The Kenya Simbas started their international season with a home loss to Germany, their first home defeat since that 16-17 result to Uganda in June 2013.
Fly-half Chris Hilsenbeck was the hero of the day in Nairobi after he kicked a drop goal with the last act of the game for a 30-29 win. Up until then, Germany had dominated in the set-piece but it was Kenya who largely commanded the scoreboard, having led 12-3 at the end of the first quarter and then 26-15 around the hour mark.
With influential number eight Martin Owila in the sin bin for a high tackle, Kenya came under intense pressure in the latter stages, but it looked as if they would hold on until Hilsenbeck struck.
Germany had taken a first-minute lead from the boot of Raynor Parkinson only for Kenya to respond with tries from Eric Kerre, after good work in the build-up from Owila, and captain Wilson K’Opondo, the latter converted by Darwin Mukidza.
Germany then used their powerful lineout maul to clinical effect, resulting in a try for Eric Marks which Parkinson improved to make it a two-point game, 12-10 to Kenya, at the interval.
Three minutes into the second half Germany went ahead after they pounced on a spilt pass in midfield to work a try for Kehoma Brenner. But the advantage was short-lived as Kenya scored two more tries – both converted by Mukidza – through Samson Onsomu and David Ambunya, the second a wonderful team effort that started from a turnover in their own 22.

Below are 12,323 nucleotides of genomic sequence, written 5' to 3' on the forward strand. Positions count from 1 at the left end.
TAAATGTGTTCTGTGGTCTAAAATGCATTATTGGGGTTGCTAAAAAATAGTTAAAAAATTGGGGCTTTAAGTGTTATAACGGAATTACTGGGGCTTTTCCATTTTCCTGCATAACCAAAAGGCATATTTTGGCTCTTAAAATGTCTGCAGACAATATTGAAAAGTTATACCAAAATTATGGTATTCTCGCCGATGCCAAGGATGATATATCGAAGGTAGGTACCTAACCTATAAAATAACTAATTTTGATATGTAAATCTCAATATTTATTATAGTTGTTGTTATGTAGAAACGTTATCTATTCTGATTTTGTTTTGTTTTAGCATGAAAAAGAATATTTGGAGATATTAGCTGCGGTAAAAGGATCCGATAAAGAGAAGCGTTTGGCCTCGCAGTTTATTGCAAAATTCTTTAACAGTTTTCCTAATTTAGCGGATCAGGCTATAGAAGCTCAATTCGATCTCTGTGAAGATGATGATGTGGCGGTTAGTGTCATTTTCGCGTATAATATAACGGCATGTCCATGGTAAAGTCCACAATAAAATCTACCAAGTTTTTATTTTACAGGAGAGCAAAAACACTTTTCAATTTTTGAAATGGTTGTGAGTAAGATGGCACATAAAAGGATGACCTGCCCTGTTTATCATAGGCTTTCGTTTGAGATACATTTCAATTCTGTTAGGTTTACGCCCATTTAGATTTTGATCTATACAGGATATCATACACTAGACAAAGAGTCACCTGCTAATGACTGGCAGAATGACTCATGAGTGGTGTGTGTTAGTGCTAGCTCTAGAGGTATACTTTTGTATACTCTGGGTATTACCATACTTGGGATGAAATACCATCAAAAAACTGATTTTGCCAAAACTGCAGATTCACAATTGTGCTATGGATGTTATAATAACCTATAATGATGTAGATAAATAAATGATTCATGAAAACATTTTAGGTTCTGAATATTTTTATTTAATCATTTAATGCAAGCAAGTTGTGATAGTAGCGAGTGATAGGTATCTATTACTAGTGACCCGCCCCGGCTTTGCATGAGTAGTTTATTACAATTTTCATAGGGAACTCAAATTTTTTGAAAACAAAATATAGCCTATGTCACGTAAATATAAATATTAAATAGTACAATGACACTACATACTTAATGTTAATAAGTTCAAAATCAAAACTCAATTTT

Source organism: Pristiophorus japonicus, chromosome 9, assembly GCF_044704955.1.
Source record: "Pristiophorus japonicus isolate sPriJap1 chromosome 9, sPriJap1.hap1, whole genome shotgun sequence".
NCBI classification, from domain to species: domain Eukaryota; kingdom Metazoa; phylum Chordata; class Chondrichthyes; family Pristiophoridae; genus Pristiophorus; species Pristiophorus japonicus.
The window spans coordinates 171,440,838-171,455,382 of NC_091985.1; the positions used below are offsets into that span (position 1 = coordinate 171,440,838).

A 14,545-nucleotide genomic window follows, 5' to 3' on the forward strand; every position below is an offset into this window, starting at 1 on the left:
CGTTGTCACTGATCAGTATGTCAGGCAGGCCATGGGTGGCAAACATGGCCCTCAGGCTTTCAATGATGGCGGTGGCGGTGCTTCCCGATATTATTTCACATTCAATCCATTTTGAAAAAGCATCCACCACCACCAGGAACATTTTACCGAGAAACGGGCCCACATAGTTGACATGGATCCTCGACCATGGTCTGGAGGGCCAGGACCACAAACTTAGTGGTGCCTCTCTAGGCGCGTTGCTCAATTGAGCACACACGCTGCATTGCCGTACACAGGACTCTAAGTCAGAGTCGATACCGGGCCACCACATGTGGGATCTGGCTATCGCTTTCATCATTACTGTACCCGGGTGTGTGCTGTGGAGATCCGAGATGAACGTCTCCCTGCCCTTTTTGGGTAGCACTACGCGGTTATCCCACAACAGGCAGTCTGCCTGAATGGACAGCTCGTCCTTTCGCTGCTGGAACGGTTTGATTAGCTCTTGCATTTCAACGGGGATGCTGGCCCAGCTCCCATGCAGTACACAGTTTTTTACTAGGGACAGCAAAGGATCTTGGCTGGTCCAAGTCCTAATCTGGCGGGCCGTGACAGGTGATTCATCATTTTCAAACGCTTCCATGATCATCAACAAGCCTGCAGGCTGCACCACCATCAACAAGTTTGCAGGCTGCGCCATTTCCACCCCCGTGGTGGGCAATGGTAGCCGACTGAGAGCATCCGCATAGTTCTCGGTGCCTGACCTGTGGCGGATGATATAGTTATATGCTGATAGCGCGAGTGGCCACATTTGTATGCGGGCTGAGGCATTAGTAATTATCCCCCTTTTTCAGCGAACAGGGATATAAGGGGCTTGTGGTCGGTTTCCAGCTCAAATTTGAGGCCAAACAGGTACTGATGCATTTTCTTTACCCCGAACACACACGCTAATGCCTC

Germany were not giving up the fight easily, though, and Sean Armstrong crossed for a converted try before Mukidza kicked a penalty to make the score 29-22 to the home side.
When Harris Aounallah touched down with less than 10 minutes to play, it was all eyes on Hilsenbeck. Instead of levelling the scores though, the fly-half pushed his conversion attempt wide.
Germany failed to turn their dominance into points against the short-handed Kenyans, Hilsenbeck and Jamie Murphy both missing shots at goal as the clock ticked down, But just when it looked as though their chance of victory had gone, they managed to work one last attacking position for Hilsenbeck, who held his nerve to bring about a successful conclusion to what he later described as “the hardest match I’ve ever played in.”
The victory was worth 1.39 rating points to Germany, which is enough to lift them three places, above their vanquished opponents and Canada and Portugal into 22nd place, a position they last achieved back in March.